Organization = Town of Medfield

Project Title = Medfield Rail Trail
Brief Project Description = The Medfield Rail Trail is a proposed shared use trail following the route of the MBTA rail bed in Medfield, running approximately 1.3 miles from Ice House Road to the Dover town line. The Trail will provide connections for residents throughout the region (particularly youth and seniors) for biking, walking, jogging, cross country skiing, and horseback riding. The rail trail
will provide a direct connection to the planned mixed-use redevelopment of the 128-acre Medfield State Hospital; the planned Dover Greenway; the Bay Circuit Trail, an extensive regional trail system from Plum Island in the north to Kingston Bay in the south; as well as access to the Norfolk Hunt Club’s extensive regional trail network.

Project type = Construction

Trail use = Shared-Use Path

Award = $100,000

Match = $74,480

Baker-Polito Administration Announces $4 Million in MassTrails Grants

55 Local Projects Will Greatly Enhance State’s Network of Trails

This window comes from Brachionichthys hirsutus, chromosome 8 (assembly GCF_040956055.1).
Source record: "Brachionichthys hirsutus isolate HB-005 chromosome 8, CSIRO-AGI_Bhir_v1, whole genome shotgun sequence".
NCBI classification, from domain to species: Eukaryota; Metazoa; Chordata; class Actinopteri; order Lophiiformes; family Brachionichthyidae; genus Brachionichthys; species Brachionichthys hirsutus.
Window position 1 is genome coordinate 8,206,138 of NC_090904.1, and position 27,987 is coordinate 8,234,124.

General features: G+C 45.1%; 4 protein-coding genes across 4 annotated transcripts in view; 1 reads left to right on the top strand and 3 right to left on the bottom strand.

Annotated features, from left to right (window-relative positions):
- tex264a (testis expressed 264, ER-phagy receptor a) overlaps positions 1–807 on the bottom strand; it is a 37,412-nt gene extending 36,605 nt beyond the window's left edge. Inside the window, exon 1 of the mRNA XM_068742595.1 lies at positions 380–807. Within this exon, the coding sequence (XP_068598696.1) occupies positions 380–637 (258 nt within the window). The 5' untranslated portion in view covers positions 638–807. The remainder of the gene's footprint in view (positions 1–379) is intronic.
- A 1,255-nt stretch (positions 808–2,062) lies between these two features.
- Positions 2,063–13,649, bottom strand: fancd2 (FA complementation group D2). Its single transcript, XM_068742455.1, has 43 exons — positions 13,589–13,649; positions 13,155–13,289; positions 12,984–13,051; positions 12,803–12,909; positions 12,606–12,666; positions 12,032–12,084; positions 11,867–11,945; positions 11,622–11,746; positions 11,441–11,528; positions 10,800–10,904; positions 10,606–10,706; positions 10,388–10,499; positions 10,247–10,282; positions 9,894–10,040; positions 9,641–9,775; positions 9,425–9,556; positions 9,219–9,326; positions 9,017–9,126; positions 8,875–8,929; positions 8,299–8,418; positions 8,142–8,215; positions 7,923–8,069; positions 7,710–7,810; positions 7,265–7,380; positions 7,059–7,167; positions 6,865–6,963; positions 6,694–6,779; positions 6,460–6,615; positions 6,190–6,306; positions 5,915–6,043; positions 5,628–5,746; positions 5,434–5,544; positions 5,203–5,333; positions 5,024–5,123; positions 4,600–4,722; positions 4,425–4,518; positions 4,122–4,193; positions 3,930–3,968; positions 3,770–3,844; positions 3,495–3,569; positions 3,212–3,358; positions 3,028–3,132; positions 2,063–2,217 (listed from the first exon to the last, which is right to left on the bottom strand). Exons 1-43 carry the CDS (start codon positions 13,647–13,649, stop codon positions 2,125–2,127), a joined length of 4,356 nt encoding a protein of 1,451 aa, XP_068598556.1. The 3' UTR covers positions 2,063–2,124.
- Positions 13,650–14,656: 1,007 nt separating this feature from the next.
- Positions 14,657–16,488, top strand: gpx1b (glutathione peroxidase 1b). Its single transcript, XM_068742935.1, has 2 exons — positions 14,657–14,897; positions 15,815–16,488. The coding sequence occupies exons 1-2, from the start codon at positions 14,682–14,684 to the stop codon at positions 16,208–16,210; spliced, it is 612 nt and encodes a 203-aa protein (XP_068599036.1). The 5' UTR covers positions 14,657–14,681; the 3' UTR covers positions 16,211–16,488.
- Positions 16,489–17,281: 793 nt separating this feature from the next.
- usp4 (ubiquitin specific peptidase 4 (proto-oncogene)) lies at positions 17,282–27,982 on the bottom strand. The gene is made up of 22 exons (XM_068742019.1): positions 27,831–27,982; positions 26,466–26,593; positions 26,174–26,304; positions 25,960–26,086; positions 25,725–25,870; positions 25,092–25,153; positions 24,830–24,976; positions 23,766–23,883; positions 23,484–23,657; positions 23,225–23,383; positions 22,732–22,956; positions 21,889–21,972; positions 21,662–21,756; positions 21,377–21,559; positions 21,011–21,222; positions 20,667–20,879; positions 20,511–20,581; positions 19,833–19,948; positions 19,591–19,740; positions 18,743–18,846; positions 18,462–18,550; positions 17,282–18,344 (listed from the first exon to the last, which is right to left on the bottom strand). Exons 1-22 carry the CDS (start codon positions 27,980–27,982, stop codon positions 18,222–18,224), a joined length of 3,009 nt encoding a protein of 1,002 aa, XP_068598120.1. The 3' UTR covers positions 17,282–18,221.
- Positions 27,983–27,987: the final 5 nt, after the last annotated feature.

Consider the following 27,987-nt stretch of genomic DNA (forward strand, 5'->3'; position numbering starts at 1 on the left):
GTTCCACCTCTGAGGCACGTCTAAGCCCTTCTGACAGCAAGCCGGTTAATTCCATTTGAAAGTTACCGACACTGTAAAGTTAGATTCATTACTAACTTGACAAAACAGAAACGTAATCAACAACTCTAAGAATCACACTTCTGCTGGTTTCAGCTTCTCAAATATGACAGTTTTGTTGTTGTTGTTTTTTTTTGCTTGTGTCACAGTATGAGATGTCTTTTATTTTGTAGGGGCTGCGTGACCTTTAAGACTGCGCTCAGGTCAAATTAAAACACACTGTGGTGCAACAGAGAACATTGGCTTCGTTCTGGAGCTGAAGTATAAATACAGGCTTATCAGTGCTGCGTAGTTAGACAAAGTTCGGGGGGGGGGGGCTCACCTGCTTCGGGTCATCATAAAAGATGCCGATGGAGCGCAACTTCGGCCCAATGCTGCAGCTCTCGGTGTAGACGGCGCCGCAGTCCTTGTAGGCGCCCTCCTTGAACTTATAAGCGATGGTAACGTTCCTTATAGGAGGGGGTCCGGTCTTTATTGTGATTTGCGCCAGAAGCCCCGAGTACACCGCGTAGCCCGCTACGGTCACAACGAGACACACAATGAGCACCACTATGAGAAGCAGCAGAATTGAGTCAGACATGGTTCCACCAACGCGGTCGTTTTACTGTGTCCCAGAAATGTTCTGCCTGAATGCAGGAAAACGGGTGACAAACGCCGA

BOSTON – The Baker-Polito Administration today awarded $4 million in MassTrails Grants to 55 local trail projects throughout the Commonwealth. The grants will support the state’s vast network of trails with projects dedicated to the construction, maintenance, and improvements for a variety of public trails, including hiking trails, bikeways, and shared-use paths.

“Massachusetts has an extensive network of public trails connecting communities and regions while offering excellent recreational opportunities,” said Governor Charlie Baker. “By supporting local trail projects, our Administration is dedicated to building on that network and ensuring residents and visitors can hike, bike and run on safe, well-maintained and accessible trails.”